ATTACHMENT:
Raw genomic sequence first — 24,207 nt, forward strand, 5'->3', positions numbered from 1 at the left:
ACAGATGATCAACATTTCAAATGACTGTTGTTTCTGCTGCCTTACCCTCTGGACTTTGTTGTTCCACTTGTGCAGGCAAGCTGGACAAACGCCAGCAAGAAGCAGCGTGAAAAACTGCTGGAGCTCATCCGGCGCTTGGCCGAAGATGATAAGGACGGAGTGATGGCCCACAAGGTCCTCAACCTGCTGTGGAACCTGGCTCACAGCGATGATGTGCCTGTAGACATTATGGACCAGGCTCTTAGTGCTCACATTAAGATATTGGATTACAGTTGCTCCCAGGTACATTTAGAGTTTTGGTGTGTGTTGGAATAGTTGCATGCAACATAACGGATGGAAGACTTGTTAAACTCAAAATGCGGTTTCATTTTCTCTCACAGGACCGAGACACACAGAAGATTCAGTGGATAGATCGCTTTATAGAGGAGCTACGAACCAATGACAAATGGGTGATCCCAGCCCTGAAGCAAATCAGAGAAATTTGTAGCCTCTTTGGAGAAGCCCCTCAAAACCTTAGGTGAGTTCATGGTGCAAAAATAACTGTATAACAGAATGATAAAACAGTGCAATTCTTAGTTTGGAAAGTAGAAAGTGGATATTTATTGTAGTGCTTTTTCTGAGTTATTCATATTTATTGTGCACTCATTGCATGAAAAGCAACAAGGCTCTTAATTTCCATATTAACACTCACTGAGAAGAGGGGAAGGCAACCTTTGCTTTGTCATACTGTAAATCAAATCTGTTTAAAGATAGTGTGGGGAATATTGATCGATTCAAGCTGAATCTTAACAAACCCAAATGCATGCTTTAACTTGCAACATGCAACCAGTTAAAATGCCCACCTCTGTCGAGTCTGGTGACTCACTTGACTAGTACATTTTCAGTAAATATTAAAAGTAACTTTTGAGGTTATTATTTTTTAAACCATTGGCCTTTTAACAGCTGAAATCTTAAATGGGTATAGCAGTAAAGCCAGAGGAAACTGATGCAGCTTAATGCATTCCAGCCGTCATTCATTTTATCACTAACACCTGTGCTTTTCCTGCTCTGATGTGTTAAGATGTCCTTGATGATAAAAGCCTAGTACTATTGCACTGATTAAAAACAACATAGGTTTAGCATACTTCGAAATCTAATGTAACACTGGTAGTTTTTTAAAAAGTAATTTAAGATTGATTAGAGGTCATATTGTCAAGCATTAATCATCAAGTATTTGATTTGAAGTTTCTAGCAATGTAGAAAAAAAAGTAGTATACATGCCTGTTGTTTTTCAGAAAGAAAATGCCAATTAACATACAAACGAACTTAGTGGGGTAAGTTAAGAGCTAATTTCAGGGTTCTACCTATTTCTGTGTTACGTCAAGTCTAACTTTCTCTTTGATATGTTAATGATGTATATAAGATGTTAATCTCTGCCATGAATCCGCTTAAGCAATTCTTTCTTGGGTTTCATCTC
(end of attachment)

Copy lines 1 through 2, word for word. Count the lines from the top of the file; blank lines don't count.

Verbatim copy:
Raw genomic sequence first — 24,207 nt, forward strand, 5'->3', positions numbered from 1 at the left:
ACAGATGATCAACATTTCAAATGACTGTTGTTTCTGCTGCCTTACCCTCTGGACTTTGTTGTTCCACTTGTGCAGGCAAGCTGGACAAACGCCAGCAAGAAGCAGCGTGAAAAACTGCTGGAGCTCATCCGGCGCTTGGCCGAAGATGATAAGGACGGAGTGATGGCCCACAAGGTCCTCAACCTGCTGTGGAACCTGGCTCACAGCGATGATGTGCCTGTAGACATTATGGACCAGGCTCTTAGTGCTCACATTAAGATATTGGATTACAGTTGCTCCCAGGTACATTTAGAGTTTTGGTGTGTGTTGGAATAGTTGCATGCAACATAACGGATGGAAGACTTGTTAAACTCAAAATGCGGTTTCATTTTCTCTCACAGGACCGAGACACACAGAAGATTCAGTGGATAGATCGCTTTATAGAGGAGCTACGAACCAATGACAAATGGGTGATCCCAGCCCTGAAGCAAATCAGAGAAATTTGTAGCCTCTTTGGAGAAGCCCCTCAAAACCTTAGGTGAGTTCATGGTGCAAAAATAACTGTATAACAGAATGATAAAACAGTGCAATTCTTAGTTTGGAAAGTAGAAAGTGGATATTTATTGTAGTGCTTTTTCTGAGTTATTCATATTTATTGTGCACTCATTGCATGAAAAGCAACAAGGCTCTTAATTTCCATATTAACACTCACTGAGAAGAGGGGAAGGCAACCTTTGCTTTGTCATACTGTAAATCAAATCTGTTTAAAGATAGTGTGGGGAATATTGATCGATTCAAGCTGAATCTTAACAAACCCAAATGCATGCTTTAACTTGCAACATGCAACCAGTTAAAATGCCCACCTCTGTCGAGTCTGGTGACTCACTTGACTAGTACATTTTCAGTAAATATTAAAAGTAACTTTTGAGGTTATTATTTTTTAAACCATTGGCCTTTTAACAGCTGAAATCTTAAATGGGTATAGCAGTAAAGCCAGAGGAAACTGATGCAGCTTAATGCATTCCAGCCGTCATTCATTTTATCACTAACACCTGTGCTTTTCCTGCTCTGATGTGTTAAGATGTCCTTGATGATAAAAGCCTAGTACTATTGCACTGATTAAAAACAACATAGGTTTAGCATACTTCGAAATCTAATGTAACACTGGTAGTTTTTTAAAAAGTAATTTAAGATTGATTAGAGGTCATATTGTCAAGCATTAATCATCAAGTATTTGATTTGAAGTTTCTAGCAATGTAGAAAAAAAAGTAGTATACATGCCTGTTGTTTTTCAGAAAGAAAATGCCAATTAACATACAAACGAACTTAGTGGGGTAAGTTAAGAGCTAATTTCAGGGTTCTACCTATTTCTGTGTTACGTCAAGTCTAACTTTCTCTTTGATATGTTAATGATGTATATAAGATGTTAATCTCTGCCATGAATCCGCTTAAGCAATTCTTTCTTGGGTTTCATCTC